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VAT when doing business with customers in other countries
Thread poster: Claudia J.
Claudia J.
United States
Local time: 01:01
German to English
+ ...
Oct 25, 2007

dear all,

i just found out that if i have clients in another country, i have to pay taxes there but the money i make is tax exempt in Germany (my home country and the place i live).

the money in other countries is also tax exempt, if i fall under a certain limit. does anyone know where i can find the limits for different countries? in my case i need to especially know about hungary (EU-country) and the czech republic (EU-country)

this is really important to me, as i don't want to do anything that could bite me in the ass (pardon my french) later.

please, i would really appreciate the help

[Subject edited by staff or moderator 2007-10-25 08:56]


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Ralf Lemster  Identity Verified
Germany
Local time: 07:01
English to German
+ ...
What kind of tax are you referring to? Oct 25, 2007

Hi clawitter,
i just found out that if i have clients in another country, i have to pay taxes there but the money i make is tax exempt in Germany (my home country and the place i live).

Who told you that?

More specifically, what kind of tax are we talking about - income tax or VAT?

As usual in such cases, my strong advice is to contact a qualified tax advisor.

Best regards,
Ralf


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Claudia J.
United States
Local time: 01:01
German to English
+ ...
TOPIC STARTER
Sorry Oct 25, 2007

I should have mentioned that I am talking about VAT. Income tax is payed in my own country.

I would contact a tax adviser, but with the little money I make it is way to expensive to ask one every time a question like this comes up as they charge up to 250 Euro just for a consultation.


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Ralf Lemster  Identity Verified
Germany
Local time: 07:01
English to German
+ ...
Lots of online resources Oct 25, 2007

Hi again,
Thanks for clarifying.
I suggest to start with the forum search function - there have been numerous discussions related to VAT, including links to online resources.

Best regards,
Ralf


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nordiste  Identity Verified
France
Local time: 07:01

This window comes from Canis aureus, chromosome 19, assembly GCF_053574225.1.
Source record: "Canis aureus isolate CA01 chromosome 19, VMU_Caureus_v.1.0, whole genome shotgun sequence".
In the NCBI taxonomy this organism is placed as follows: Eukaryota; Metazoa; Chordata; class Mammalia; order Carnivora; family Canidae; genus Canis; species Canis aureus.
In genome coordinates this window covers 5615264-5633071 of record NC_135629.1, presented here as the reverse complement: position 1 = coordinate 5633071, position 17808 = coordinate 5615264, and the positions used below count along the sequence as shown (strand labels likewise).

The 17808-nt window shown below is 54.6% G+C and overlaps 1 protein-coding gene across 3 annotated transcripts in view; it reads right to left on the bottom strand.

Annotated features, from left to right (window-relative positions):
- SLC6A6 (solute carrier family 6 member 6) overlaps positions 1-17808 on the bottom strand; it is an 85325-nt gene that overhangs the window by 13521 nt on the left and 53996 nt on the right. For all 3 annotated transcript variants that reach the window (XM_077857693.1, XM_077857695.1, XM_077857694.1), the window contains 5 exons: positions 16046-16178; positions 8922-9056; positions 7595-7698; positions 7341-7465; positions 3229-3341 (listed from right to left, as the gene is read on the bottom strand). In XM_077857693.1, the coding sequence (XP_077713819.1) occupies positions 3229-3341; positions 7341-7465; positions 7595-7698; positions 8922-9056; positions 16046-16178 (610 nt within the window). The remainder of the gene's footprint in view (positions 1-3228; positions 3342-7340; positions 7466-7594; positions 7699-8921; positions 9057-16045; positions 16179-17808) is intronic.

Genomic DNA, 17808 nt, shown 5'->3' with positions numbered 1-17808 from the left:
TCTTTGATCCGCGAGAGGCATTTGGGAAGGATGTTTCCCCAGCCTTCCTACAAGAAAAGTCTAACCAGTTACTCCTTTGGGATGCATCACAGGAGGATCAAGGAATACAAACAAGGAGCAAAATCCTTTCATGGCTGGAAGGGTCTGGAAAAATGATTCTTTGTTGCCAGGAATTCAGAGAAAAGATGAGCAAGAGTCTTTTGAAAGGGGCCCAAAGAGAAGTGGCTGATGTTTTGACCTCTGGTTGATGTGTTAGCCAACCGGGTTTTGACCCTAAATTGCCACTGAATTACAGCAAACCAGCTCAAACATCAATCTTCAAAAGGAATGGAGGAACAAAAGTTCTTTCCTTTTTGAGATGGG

Member (2005)
English to French
+ ...
ask your tax authorities in your residence country Oct 25, 2007

I don't know in which European country you live.

The best thing to do (and it's free !) is to ask your local tax authorities. They should have ressources about it with adaptation to your country's specific regulation.

You can have a look at their website to prepare your question and collect basic information.


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Claudia J.
United States
Local time: 01:01
German to English
+ ...
TOPIC STARTER
I did Oct 25, 2007

I wrote in my post that i'm from Germany, and I did ask my local tax authorities, but they said they don't know and they don't have to know my question refers to taxation in other countries.

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Erik Hansson  Identity Verified
Germany
Member (2002)
Swedish
+ ...
Searching the web Oct 25, 2007

Hi Clawitter,

why don't you check out these links:

http://www.steuernetz-forum.de/Rechnungstellung_an_Kunden_im_Ausland/Rechnungstellung_an_Kunden_im_Ausland.html

http://www.steuernetz-forum.de/Ausweisung_der_MwSt_2/Ausweisung_der_MwSt_2.html

http://de.wikipedia.org/wiki/Umsatzsteuer-Identifikationsnummer

http://www.bundesfinanzministerium.de

This is a complicated topic, but in general your invoices need to contain yours _and_ your business partner's EU VAT no. (EU-MwSt-Ident-Nr.). This is a proof for the tax authorities in both countries that you're registered for VAT, i.e. for domestic orders you charge VAT, but not for foreign orders.

Regards
Erik


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Claudia J.
United States
Local time: 01:01
German to English
+ ...
TOPIC STARTER
I understand... Oct 25, 2007

I understand what my invoice needs to contain, but what I don't know is whether I need to pay VAT in the country of the client. Because I don't have to pay VAT in Germany for those clients. And I know that up to a certain amount no VAT needs to be paid in the other countries either. But from some amount on it seems like one has to register in the country of the client and pay VAT there.

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nordiste  Identity Verified
France
Local time: 07:01
Member (2005)
English to French
+ ...
Where did you get this (somehow strange) information ? Oct 25, 2007

clawitter wrote:

I understand what my invoice needs to contain, but what I don't know is whether I need to pay VAT in the country of the client. Because I don't have to pay VAT in Germany for those clients. And I know that up to a certain amount no VAT needs to be paid in the other countries either. But from some amount on it seems like one has to register in the country of the client and pay VAT there.